Saturday, 28 March 2015

Goodbye to all that

In May of 2011, I was elected to Mendip District Council and became the youngest person ever to be elected to the authority. I could barely think as they were counting the votes, and by the time the result was announced, I could do nothing but cry. Cry with relief, exhaustion and confusion at everything that had happened. Election campaigns, as many of you will know are (as a good friend once said) the best of times and the worst of times. They're incredible. There's no feeling like being involved in something that you're so passionate about, side by side with others who are equally committed. That accepted, they're so draining. I love knocking on doors and chatting with people, but doing it for hours on end is incredibly tiring - you can't help but start to be dead behind the eyes by the time you've finished.

During my time campaigning for public office, and whilst a Councillor, I've done some things that will never fail to make me grin from ear to ear. What's more, I've worked with some people who have become my best friends and who inspire me. Before I was elected, Helen Sprawson-White and I joined a campaign to protect Frome Library from funding cuts coming down the line from County Hall Conservatives. That campaign was successful, and I'm proud of it. When the Conservatives tried cutting funding for Young Carers, I campaigned against it and they backed down. I'm proud of that, and I'm proud that at last year's Autumn Conference the LibDems committed to rolling out Pupil Premium to Young Carers to ensure they're given better support in school. When Council Tax Benefit was cut, I worked with my colleague Claire Hudson to make sure that the Council removed discounts for empty and second homes rather than cutting support for the most vulnerable. My colleague Adam Boyden has to be one of the best people I've worked with - he's reached across party boundaries to tackle fly-tipping and he's helped with my own casework when I wasn't well enough to do it myself. It's to these people and others that I owe a great debt of gratitude.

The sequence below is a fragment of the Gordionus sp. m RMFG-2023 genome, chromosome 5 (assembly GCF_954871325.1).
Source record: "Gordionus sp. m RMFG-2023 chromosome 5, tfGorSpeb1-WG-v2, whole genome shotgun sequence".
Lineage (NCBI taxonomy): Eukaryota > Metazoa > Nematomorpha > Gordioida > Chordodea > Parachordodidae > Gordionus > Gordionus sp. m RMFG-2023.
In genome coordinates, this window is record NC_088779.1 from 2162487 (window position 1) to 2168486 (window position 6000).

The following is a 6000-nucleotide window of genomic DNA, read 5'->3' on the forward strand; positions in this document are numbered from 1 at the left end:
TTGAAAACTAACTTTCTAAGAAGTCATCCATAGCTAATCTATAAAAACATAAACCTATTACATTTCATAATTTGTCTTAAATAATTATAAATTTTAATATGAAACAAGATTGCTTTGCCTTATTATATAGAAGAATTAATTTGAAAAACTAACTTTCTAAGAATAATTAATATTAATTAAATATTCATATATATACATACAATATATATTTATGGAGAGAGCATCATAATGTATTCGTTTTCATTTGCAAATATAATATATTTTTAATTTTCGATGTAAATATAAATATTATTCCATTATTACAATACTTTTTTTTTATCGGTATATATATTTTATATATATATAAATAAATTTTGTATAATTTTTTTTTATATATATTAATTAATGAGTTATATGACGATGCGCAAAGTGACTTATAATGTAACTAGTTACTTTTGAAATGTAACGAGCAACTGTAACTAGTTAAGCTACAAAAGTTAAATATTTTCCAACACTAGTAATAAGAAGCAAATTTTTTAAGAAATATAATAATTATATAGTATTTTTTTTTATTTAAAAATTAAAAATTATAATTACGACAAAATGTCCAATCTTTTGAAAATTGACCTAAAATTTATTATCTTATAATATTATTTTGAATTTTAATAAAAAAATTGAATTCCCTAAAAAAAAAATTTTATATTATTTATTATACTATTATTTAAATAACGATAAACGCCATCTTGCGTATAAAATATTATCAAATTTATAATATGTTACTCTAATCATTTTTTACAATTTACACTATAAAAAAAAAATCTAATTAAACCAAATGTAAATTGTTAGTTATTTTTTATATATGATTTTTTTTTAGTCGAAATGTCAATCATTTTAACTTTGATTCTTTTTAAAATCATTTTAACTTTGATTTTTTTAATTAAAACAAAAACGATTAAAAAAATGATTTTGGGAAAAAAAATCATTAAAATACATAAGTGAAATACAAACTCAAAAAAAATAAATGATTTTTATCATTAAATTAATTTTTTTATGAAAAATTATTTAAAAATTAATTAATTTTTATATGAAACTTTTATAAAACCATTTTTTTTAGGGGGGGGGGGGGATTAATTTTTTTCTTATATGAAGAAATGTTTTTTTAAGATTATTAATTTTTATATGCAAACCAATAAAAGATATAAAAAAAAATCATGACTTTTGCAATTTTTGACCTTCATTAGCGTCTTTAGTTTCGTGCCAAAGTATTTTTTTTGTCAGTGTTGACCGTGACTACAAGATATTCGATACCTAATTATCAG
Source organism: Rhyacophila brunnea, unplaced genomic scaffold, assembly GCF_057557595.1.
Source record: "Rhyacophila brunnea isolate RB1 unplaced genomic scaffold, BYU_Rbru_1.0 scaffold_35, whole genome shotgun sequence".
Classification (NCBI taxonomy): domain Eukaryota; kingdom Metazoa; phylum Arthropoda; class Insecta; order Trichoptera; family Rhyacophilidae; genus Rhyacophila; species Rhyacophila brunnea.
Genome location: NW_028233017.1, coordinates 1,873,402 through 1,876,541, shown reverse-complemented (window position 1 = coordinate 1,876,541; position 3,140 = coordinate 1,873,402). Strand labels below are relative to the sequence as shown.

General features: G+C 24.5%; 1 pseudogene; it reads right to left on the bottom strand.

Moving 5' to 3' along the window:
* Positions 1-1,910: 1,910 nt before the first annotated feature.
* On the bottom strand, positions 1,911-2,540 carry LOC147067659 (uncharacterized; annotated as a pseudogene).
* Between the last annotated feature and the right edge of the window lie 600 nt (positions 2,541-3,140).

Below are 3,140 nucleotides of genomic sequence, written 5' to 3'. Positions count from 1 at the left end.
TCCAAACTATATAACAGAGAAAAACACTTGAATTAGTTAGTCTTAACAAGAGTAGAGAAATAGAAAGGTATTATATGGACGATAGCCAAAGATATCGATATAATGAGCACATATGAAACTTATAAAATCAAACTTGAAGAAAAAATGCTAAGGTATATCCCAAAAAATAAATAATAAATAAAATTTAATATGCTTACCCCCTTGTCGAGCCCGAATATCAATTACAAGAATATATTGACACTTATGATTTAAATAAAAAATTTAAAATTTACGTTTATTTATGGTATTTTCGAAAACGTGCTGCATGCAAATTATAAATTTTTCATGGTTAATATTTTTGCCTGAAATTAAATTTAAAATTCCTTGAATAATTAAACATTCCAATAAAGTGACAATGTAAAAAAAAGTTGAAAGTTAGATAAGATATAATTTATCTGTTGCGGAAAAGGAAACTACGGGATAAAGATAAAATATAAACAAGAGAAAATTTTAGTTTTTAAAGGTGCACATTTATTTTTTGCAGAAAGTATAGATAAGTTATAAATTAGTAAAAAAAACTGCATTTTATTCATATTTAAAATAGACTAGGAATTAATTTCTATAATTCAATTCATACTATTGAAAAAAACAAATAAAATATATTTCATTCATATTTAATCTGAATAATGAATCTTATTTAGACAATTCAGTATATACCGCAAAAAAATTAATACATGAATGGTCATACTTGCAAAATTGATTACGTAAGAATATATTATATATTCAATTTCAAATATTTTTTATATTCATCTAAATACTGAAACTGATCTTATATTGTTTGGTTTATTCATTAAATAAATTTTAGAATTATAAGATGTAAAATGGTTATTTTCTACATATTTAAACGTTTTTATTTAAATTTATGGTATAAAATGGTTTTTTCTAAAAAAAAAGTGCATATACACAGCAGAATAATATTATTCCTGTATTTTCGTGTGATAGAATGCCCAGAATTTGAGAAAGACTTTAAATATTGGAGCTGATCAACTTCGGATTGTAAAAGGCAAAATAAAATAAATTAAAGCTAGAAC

As a County Councillor, I worked with local people and politicians from other parties to have the 267 Bus reinstated to Rode and it still makes me smile to take the bus through that village today. As a County Councillor, I was able to put questions to our Police and Crime Commissioner, asking her what she would do to tackle FGM - not just in Bristol - but in rural areas where such issues are too often ignored or assumed not to exist.

I'm proud of many of the things I've done and I've enjoyed my time as a Councillor, but I can't pretend that public office isn't taxing. I can't pretend that I've found every minute easy or simple - it hasn't been.

That's why I've decided not to stand for Council again in May. I've done my four years, and I've enjoyed them. To be chosen by the people you grew up with to represent them is one of the greatest privileges a person can ever have, it's one I'm thankful for. I'll be working in Somerton and Frome to make sure that we bolster our position in Local Government as well as electing David Rendel our next MP. David isn't flashy, he doesn't pull gimmicks - but he cares very passionately about local people. He's a good man and I hope that local people send him to Parliament on our behalf.